Are You a Mompreneur? Some Think You Shouldn’t Be.

Posted on Oct 13, 2010 in Entrepreneurship | 14 Comments

Disapproving woman.I started a post a month ago while at SocialDevCamp Chicago regarding my feeling of being the only Mom in a see of young, single, kidless, time rich men and women in the Web industry. How would I ever compete? How would I ever know as much? Maybe I shouldn’t even bother, I thought. Those thoughts didn’t last as long as it would have taken me to finish that blog post, so I never did get to hit Publish.

But yesterday the flame was rekindled. I stumbled on an article by a married but kidless female entrepreneur clearly stating her opinion (though it sure sounded like fact, didn’t it?) that if you have children, you can’t run a startup. Insert “punch to the gut” feeling here. I mean, the author is clearly a successful entrepreneur and admits that if she had kids that something she does now wouldn’t get done then. But how in the world can she blast to her readers something that she has only half-experienced? Start-up: check! Children: oh wait… Clearly she hasn’t tried running a startup with children and apparently hasn’t asked around enough to find people that have.

I’ll admit that this hit me extra hard at a delicate time in my personal and professional life. I’m four years into at-home mom and two years into the Web industry. I’m burnt out on 14 hours a day with kids and 5 hours a day to pursue professional interests (and therefore not much sleep). I’m ready for some change, some balance. And I’m ready to pull together my team and rally for financial backing to make my professional dreams come true. But then I just read that I can’t run a start-up. You know, because I have kids.

Now those of you that know me know that reading this article won’t stop me. I’m better than that. I work effectively, have already had great career success, and have a support system around me to help make it all come together. Will I make it all work? Only time will tell, but I feel like the odds are in my favor, kids or not.

So I’d love to hear from you, successful parents and entrepreneurs. How did you do it? What did you have to sacrifice to make it all happen? What advice do you have for other parents that don’t want to drop their professional dreams?

  • Gini Dietrich

    Very fair post and I totally get where you are coming from. But your perception (and the headline – gasp!) is not at all what I meant. I was reacting to a TechCrunch article…and agreeing with the premise that, if you have an investor-funded start-up and little kids at home, something is going to not get the attention it deserves.

    Do you leave those little faces (I love that you call yours little peanuts) in order to work days and nights to make a return for your investors? Or do you leave the investors, who also expect something from you, for (really) the more important people? Something gives. And, unfortunately, with investors, they don’t care if you want to have flexibility to be with your kids if their return isn’t met.

    I was not talking about the men and women, both, who build successful businesses and have families by bootstrapping or by being small or by not having employees. I was not talking about those who have lifestyle businesses. I was talking about the investor-funded businesses that are funded because they are game-changers (which is why I quoted Microsoft, Apple, and Facebook).

    I know what I have to do to report monthly on our growth. And I know (not through real experience, but by being the oldest of six with 13 nieces and nephews) what it takes to raise children. I think it’s impossible to do both, at the same time. Can you have a family and then start a business? Heck yes! Can you get a business to the point that it sustains itself and then have a family? Absolutely! But doing both at the same time seems like we are fooling ourselves. If only because of the first few years of the child’s life.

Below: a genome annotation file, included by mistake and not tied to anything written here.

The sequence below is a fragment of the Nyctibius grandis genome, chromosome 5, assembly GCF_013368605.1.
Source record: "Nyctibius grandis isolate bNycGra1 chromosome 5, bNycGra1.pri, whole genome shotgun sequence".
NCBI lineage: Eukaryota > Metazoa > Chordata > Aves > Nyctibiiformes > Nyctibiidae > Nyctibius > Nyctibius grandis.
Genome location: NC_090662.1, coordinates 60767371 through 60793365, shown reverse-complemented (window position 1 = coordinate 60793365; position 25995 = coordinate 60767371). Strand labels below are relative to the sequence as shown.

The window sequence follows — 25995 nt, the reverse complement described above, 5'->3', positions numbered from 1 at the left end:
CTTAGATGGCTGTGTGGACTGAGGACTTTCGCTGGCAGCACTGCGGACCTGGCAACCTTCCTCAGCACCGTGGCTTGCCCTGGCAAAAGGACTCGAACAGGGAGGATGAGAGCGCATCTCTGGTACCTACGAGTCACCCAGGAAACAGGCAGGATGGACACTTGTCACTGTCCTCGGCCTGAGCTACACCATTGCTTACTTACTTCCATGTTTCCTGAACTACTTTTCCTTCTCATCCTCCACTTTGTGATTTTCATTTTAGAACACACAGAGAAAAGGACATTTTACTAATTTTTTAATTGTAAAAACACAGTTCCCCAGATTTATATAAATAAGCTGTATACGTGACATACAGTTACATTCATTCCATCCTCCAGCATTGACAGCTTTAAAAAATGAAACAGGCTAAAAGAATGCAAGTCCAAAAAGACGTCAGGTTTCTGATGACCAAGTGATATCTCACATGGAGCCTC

Please don’t take my blog post as an affront to all the amazing and successful women out there. I was speaking only from my perspective and my opinion. I KNOW that if I had a baby right now, the baby wouldn’t be the one to suffer. But I have to fulfill my commitments to our investors first.

    I wrote the post on my blog and from where my business is right now, so it’s solely from my perspective. But I’m very pleased with the conversation it started, if only to find other entrepreneurial mothers who need support from their peers. I will be doing a follow-up post with interviews from women who are doing both. So, if you or anyone reading this post would like to participate, I’d love to have you!

  • Anonymous

    Hi Gini –
    Thanks for the reply. I read your post yesterday (obviously) and through most of the comments that were there at that time (40+). I actually unlinked this post from your article as I know that this is an emotional post for me, and that I probably interpreted parts of it different than others did. But I still felt the need to say my part, and didn’t feel comfortable writing it on your site. It actually hit right on my biggest insecurity, and probably the biggest insecurity of most moms trying to do something (run a startup, help the family business, work for someone else, or even just work out!) other than just be “Mom”: that if we are doing something other than raising children and cleaning the house, that we are doing our children a disservice. I feel it every time I sit down to write a post, or chat with a client, or leave my kids to go to a learning event. Yes, sometimes I am going to choose to follow my profession over them. They’ll always come first, but not every minute of the day.

    I’ll stand by my thought, though, that if you and your husband are blessed with children one day, that you will find a way to make it all work. It may not all be perfect like you would like, but I do believe that it is possible to be a great parent, a healthy person, and a successful businessperson all at once. It’s just one more challenge amongst all the others you’ve already overcome…